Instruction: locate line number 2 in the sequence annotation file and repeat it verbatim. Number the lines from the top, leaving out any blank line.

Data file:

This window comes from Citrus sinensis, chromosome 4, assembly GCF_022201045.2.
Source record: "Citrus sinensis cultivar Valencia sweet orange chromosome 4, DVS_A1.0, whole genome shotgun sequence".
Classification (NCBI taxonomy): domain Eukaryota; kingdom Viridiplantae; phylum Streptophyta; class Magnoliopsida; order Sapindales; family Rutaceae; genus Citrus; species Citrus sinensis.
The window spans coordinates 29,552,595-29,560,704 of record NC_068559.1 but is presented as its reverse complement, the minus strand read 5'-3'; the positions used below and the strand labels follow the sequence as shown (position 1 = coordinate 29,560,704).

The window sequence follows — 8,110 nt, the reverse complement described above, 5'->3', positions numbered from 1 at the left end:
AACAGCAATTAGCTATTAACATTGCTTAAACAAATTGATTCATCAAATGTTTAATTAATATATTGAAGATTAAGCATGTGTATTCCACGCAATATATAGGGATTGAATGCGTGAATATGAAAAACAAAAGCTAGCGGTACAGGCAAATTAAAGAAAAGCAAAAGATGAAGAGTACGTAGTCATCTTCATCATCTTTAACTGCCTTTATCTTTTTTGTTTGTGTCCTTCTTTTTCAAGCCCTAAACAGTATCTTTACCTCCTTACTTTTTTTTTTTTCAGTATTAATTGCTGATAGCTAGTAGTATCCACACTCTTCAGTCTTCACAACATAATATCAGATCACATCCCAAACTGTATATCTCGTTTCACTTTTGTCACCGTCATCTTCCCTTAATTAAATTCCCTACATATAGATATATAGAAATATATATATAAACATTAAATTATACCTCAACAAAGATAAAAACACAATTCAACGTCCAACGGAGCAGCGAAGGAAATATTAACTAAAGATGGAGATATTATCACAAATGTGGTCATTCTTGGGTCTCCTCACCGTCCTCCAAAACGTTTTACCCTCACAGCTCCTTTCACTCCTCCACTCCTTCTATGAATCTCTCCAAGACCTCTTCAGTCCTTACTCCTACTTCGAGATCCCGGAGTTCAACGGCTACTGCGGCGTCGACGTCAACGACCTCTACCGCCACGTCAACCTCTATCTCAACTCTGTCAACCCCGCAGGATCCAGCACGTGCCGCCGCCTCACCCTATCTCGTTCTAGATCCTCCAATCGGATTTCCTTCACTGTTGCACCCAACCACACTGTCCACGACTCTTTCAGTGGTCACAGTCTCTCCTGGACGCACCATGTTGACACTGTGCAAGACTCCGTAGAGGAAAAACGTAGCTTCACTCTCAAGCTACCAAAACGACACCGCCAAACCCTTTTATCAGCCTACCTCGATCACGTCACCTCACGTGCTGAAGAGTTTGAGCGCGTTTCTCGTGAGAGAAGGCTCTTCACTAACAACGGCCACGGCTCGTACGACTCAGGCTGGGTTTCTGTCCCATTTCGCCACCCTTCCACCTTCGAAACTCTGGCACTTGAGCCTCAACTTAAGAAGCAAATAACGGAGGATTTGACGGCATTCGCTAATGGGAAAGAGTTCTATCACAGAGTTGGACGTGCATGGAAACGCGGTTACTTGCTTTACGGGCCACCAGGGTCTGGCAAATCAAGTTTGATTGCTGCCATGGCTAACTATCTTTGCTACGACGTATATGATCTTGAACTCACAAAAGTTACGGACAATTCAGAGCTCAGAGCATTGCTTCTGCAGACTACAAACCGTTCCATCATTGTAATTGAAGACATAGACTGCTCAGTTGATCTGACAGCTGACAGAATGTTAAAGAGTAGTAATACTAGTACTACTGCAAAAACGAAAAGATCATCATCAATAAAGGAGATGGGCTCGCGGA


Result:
Source record: "Citrus sinensis cultivar Valencia sweet orange chromosome 4, DVS_A1.0, whole genome shotgun sequence".